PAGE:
When I think back, it’s hard to believe that I had to have that bag from September of ’06 up until March of ’07. It wasn’t cheap, either. The bags were expensive. It cost me upwards of $80 for 10 bags. Plus I had to buy the stickers, special skin cream to act as a barrier between my skin and the stickers, special bags to dispose of the used bags…. luckily my insurance through work paid for it. But unless you have a permanent colostomy bag, the gov won’t assist you in paying for it. Sucks if you don’t have money/private insurance and you’re stuck with a colostomy…even if it’s temporary. I had to get the gov to write a special letter that I could submit to my insurance company before they would pay, stating that this cost was not covered.

I remember my surgery to remove the bag was scheduled for like March 3rd or something like that. I also remember them calling me the day before to tell me that they had to postpone my surgery until the 9th because an emergency came up. I cried. I just knew something like that would happen. At the same time, I was lucky. Other surgeries had been scheduled for that day as well, and they had been pushed to the end of April. I managed to ration my remaining colostomy bags just right so that I’d have enough until March 3rd. I had to scam some extra bags off of the hospital in order to not have to go out and buy a whole new box.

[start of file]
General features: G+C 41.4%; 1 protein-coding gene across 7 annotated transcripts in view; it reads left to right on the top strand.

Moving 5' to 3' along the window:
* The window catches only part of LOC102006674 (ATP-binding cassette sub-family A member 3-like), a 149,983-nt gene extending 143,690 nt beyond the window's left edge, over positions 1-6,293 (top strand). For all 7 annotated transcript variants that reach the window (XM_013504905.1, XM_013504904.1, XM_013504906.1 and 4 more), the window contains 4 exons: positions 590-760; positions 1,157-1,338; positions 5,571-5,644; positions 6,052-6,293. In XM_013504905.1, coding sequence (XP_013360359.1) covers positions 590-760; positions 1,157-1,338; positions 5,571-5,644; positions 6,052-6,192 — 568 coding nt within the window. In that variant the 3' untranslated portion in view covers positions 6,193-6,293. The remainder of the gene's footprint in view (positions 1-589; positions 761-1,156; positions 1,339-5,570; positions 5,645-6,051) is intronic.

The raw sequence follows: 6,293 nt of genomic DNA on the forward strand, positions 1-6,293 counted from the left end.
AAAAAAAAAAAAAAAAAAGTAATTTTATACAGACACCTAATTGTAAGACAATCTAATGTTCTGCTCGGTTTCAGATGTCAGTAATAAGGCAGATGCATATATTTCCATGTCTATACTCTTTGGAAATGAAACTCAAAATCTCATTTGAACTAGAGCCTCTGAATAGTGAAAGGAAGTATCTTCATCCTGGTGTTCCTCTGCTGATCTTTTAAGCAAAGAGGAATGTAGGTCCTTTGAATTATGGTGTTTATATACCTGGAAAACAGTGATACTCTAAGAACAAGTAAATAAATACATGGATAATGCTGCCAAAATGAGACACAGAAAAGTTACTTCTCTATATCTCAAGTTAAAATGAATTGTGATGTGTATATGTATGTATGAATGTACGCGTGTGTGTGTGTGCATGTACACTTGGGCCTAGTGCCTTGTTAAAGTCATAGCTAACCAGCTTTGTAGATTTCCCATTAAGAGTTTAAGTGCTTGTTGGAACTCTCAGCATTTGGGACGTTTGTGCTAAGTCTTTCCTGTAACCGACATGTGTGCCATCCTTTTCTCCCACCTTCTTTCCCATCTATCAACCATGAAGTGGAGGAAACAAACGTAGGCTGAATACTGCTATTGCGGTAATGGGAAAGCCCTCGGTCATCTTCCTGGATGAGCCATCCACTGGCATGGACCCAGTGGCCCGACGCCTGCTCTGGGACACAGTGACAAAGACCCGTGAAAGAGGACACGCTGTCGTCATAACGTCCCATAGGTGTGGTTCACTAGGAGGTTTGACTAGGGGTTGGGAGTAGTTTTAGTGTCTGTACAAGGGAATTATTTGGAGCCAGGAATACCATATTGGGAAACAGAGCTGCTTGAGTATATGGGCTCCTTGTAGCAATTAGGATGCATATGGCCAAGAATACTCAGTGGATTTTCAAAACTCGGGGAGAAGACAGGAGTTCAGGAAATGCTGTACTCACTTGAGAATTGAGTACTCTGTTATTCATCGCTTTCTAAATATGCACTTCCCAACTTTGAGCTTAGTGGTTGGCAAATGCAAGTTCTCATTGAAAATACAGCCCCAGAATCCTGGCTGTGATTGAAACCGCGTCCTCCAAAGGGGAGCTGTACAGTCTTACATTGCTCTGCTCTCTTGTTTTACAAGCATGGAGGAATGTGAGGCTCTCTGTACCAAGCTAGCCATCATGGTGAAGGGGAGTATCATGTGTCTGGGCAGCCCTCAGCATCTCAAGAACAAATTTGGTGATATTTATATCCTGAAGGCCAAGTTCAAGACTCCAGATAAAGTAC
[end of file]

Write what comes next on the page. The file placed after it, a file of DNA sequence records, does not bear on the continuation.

Before the actual surgery, I remember my surgeon telling me that sometimes when they actually get in there, there is sometimes something else wrong. In that case, they’d have to put the stoma on the other side of my stomach…but they really wouldn’t know until they opened me up.

After the surgery, I was taken to the recovery room. Apparently my surgeon came in and had a conversation with me….I remember nothing of the sort. But basically he came in to tell me that the surgery went well. But since I don’t remember that, when I actually woke up, I remember patting myself down to make sure there were no more bags! LOL luckily their weren’t.

I went home about 2 days later. So done and done, right? Wrong.

The doctors didn’t wait for me to actually have a bowel movement the “normal way” before sending me home. Almost 2 weeks later…I still hadn’t had one.

2 weeks = INTENSE PAIN! Back to emergency I went.

When I got back to emergency, some doctor said to me that she was going to put me on stool softeners or something, and I should be ok in about 72 hours. So…basically, you guys are giving me dose after dose of morphine which ISN’T working, and you’re going to send me home to be in pain for 3+ days and hopefully by then this stool softening regime should work?

Another (senior) doctor came in and vetoed that idea right away.

I stayed in the hospital for about a week. The doctors were worried that they would have to open me up again to fix things, but luckily things started to work again without surgical intervention.

I’m happy it’s all done and overwith. But I still have a huge ugly disfiguring scar on my stomach. I spoke to my doctor just this past Tuesday and asked him to refer me to a plastic surgeon. He told me that a plastic surgeon just moved into the office next to him (lucky for me…?) and that he’d speak to that surgeon and get back to me in the new year. So after that is all done and over with and I get my stomach fixed, I’ll write Colostomy Surgery – The End. I’ll even post before, middle, and after pictures.